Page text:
OPINION: Bully political journo bids farewell
OPINION: All good things must come to an end and sadly that is the case for my time writing for The Morning Bulletin.
Moving to Rocky from Townsville four years ago, I had a sense of trepidation, only knowing the bull statues on the drive through on my way to Brisbane and vague stereotypes of cowboys and bogans.
Upon arriving here I was blown away, not only by the warmth of the people and the comparative lack of crime, but the diverse nature on offer from the parched bush through to the rainforest of Byfield and the white sands of Great Keppel Island.
It was an amazing privilege to step into the newsroom of a proud newspaper steeped in 160 years of history.
As a wet-behind-the-ears rookie, I soaked up the wealth of experience from those around me like a sponge - especially from the legendary former editor Frazer Pearce.
The city was in a different place back in early 2017, still in the doldrums after the end of the mining boom.
Frazer put me to work contacting local businesses telling good news stories, trying to bring hope to the community that the green shoots of a recovery were growing.
Over the years, I've watched those green shoots thrive and the region gradually blossom, one story at a time.
Politics was my passion and I quickly earnt notoriety in the newsroom for my predisposition for writing overlong "war and peace" sized articles and uncanny knack of photobombing our political visitors.
It's a difficult art writing political stories without showing political bias but over the years I've refined the art of giving all sides of a story a fair go.
I have enjoyed fighting for this region, and can proudly say that I'm CQ biased.
There are some issues I've written about over and over, to the point I could almost write them with my eyes closed - like the sagas of Rookwood Weir, Rocky's two stadiums, the South Rockhampton flood levee, developing Great Keppel Island and the Rockhampton Ring Road.
It brings me great hope for the region that some of those projects are finally underway or gaining momentum and I fully expect they will bring with them a new golden era for Central Queensland with strong employment and high property prices.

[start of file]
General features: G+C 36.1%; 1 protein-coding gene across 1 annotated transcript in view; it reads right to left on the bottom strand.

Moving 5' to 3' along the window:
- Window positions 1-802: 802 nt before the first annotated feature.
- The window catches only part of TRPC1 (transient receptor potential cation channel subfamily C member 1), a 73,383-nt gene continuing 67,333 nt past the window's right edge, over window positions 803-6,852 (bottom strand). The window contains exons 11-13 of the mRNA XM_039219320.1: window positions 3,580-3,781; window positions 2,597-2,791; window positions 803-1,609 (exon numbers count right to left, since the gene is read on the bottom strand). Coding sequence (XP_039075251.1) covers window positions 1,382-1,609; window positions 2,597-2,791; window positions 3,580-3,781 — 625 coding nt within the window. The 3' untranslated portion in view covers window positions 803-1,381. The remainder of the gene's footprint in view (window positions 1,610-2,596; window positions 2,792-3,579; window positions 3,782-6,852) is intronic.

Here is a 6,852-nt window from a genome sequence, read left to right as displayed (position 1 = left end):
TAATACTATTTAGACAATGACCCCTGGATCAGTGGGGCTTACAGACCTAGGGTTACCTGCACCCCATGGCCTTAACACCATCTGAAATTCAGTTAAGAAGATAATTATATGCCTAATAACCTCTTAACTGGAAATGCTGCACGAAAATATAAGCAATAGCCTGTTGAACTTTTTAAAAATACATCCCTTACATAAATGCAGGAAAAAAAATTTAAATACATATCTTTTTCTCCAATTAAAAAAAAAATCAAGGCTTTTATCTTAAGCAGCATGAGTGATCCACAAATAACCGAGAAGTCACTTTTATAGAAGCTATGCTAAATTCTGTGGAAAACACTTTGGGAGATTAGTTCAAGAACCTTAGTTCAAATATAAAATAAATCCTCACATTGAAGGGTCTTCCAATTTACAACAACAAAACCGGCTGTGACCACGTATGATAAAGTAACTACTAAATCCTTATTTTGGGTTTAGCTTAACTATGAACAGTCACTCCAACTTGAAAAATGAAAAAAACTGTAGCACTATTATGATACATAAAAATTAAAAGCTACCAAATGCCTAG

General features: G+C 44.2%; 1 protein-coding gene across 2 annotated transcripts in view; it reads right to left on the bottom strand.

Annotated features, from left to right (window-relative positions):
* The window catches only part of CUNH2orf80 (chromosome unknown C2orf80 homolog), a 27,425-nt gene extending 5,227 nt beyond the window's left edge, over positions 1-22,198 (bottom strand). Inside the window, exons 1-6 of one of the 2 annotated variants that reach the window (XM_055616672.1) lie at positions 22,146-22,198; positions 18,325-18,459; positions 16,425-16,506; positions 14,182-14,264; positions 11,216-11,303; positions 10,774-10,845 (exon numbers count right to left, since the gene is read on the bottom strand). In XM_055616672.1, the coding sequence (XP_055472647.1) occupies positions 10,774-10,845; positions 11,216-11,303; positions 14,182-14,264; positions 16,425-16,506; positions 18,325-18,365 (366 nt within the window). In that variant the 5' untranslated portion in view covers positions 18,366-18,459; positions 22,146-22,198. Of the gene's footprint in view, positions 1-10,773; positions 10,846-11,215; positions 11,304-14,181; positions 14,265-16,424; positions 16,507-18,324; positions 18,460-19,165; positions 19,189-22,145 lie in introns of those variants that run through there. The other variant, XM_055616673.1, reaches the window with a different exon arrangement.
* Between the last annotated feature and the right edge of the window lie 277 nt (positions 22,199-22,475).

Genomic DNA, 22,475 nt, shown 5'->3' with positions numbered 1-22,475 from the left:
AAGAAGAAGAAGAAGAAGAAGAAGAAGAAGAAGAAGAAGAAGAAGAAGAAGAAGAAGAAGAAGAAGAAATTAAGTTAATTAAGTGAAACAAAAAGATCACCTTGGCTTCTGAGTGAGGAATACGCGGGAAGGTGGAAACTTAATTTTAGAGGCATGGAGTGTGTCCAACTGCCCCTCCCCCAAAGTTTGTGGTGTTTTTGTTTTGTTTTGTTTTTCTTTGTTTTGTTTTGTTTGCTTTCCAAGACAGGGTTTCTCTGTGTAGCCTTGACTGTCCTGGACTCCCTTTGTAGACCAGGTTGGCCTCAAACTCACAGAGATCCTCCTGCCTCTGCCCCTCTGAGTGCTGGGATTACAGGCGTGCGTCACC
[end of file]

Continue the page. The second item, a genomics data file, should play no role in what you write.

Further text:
There were two stories that really got my heart racing in the newsroom.
The first was about someone witnessing what they thought was a plane crash, triggering a massive emergency response and an absolute flood of visitors to the Bully website, the likes of which I've never seen (other than the Gracemere bushfire evacuation).
Fortunately, it was a false alarm, where it is speculated the witness saw a shooting star as part of a dazzling meteor shower.
The other story which had me glued to my seat for 13 drama-filled hours was the Cobraball bushfire emergency in November 2019.
I was there from the beginning, listening with rising alarm as what sounded like just another bushfire began worsening, with repeated requests for waterbombers answered too late due to other competing priorities.
Streets began to evacuate and the fateful words "structure fire" were repeated as the fire tore its way north through the Capricorn Coast.
That evening, there was a moment when my heart was in my mouth, when an Alton Downs Rural Fire crew went to the aid of a homeowner who stayed to defend their property.
They radioed needing urgent assistance, saying they were "surrounded by fire" and "there was no way out".
Thankfully, the wind direction changed and they were able to escape and I breathed a massive sigh of relief.
The fire ended up burning for a week, scorching 12,100 hectares of land including 15 homes, 38 sheds, 8,500 hectares of grazing land and 275 hectares of horticultural production land including tropical fruit (mango, lychee, banana) production.
I was fortunate enough to board a plane to circle the devastation and marvel over the endless close calls.
Inspired by the heroic actions rural fireys and conscious of the heavy financial toll they suffered taking protracted time off work, The Morning Bulletin launched our 'Fair go for our fireys' campaign, rallying politicians and pressuring governments to do the right thing.
It was one of my proudest moments as a journalist when Prime Minister Scott Morrison announced a plan to compensate Queensland's rural firefighters.
Journalism can be a tool to create positive change in our world and I'm inspired to continue to keep doing it until my fingers can no longer find the right keys on the keyboard.
I want to pay tribute to all of the amazing staff I've worked with (especially our current Bully editor Melanie Plane), offer my thanks to everyone I've interviewed over the years, and finally express my eternal gratitude to my supportive partner (and occasional sub-editor) Edwina.
And to the people of CQ, I'm glad you have so much to look forward to and you should feel a great sense of pride for what you have already.
I'll watch from afar in my hometown of Townsville, with great interest, at how it all turns out.
Normally I only hear from our readers when something has gone wrong but I'd love to receive an email from you (Leighton.Smith@news.com.au) if I managed to positively impact your life in some way.
Happy 2021 and take care y'all.